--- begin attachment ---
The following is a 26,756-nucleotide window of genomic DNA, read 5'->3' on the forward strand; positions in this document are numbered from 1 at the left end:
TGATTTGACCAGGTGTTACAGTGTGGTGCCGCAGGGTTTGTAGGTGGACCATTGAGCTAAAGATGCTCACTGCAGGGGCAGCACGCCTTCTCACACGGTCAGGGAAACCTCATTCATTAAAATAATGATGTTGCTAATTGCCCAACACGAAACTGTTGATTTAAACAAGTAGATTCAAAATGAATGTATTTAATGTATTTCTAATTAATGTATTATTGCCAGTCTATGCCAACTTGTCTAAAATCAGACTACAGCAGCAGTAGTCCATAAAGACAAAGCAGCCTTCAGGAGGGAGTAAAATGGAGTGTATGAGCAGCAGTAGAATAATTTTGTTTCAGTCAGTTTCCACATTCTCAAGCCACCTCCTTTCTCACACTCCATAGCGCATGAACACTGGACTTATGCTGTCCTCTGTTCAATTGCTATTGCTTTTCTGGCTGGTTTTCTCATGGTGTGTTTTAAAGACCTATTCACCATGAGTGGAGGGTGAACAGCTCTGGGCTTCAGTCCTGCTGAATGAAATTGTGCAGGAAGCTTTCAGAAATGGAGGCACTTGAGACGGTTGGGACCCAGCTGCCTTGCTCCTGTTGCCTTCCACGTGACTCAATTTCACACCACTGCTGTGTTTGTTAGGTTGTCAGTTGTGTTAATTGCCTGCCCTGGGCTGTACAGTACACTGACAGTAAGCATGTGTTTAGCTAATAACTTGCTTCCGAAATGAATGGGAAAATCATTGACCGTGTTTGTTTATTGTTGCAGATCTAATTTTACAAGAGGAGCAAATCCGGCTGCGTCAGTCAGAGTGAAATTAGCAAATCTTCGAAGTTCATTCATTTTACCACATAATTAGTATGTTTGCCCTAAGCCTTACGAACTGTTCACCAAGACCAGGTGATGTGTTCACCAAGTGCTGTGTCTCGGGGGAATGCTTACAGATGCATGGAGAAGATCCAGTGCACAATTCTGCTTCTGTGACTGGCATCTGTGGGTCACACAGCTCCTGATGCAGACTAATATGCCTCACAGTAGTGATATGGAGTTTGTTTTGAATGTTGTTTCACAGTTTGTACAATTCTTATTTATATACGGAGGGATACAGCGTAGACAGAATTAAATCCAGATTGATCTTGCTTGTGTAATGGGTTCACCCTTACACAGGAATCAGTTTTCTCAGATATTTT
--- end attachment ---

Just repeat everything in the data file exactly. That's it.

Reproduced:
The following is a 26,756-nucleotide window of genomic DNA, read 5'->3' on the forward strand; positions in this document are numbered from 1 at the left end:
TGATTTGACCAGGTGTTACAGTGTGGTGCCGCAGGGTTTGTAGGTGGACCATTGAGCTAAAGATGCTCACTGCAGGGGCAGCACGCCTTCTCACACGGTCAGGGAAACCTCATTCATTAAAATAATGATGTTGCTAATTGCCCAACACGAAACTGTTGATTTAAACAAGTAGATTCAAAATGAATGTATTTAATGTATTTCTAATTAATGTATTATTGCCAGTCTATGCCAACTTGTCTAAAATCAGACTACAGCAGCAGTAGTCCATAAAGACAAAGCAGCCTTCAGGAGGGAGTAAAATGGAGTGTATGAGCAGCAGTAGAATAATTTTGTTTCAGTCAGTTTCCACATTCTCAAGCCACCTCCTTTCTCACACTCCATAGCGCATGAACACTGGACTTATGCTGTCCTCTGTTCAATTGCTATTGCTTTTCTGGCTGGTTTTCTCATGGTGTGTTTTAAAGACCTATTCACCATGAGTGGAGGGTGAACAGCTCTGGGCTTCAGTCCTGCTGAATGAAATTGTGCAGGAAGCTTTCAGAAATGGAGGCACTTGAGACGGTTGGGACCCAGCTGCCTTGCTCCTGTTGCCTTCCACGTGACTCAATTTCACACCACTGCTGTGTTTGTTAGGTTGTCAGTTGTGTTAATTGCCTGCCCTGGGCTGTACAGTACACTGACAGTAAGCATGTGTTTAGCTAATAACTTGCTTCCGAAATGAATGGGAAAATCATTGACCGTGTTTGTTTATTGTTGCAGATCTAATTTTACAAGAGGAGCAAATCCGGCTGCGTCAGTCAGAGTGAAATTAGCAAATCTTCGAAGTTCATTCATTTTACCACATAATTAGTATGTTTGCCCTAAGCCTTACGAACTGTTCACCAAGACCAGGTGATGTGTTCACCAAGTGCTGTGTCTCGGGGGAATGCTTACAGATGCATGGAGAAGATCCAGTGCACAATTCTGCTTCTGTGACTGGCATCTGTGGGTCACACAGCTCCTGATGCAGACTAATATGCCTCACAGTAGTGATATGGAGTTTGTTTTGAATGTTGTTTCACAGTTTGTACAATTCTTATTTATATACGGAGGGATACAGCGTAGACAGAATTAAATCCAGATTGATCTTGCTTGTGTAATGGGTTCACCCTTACACAGGAATCAGTTTTCTCAGATATTTT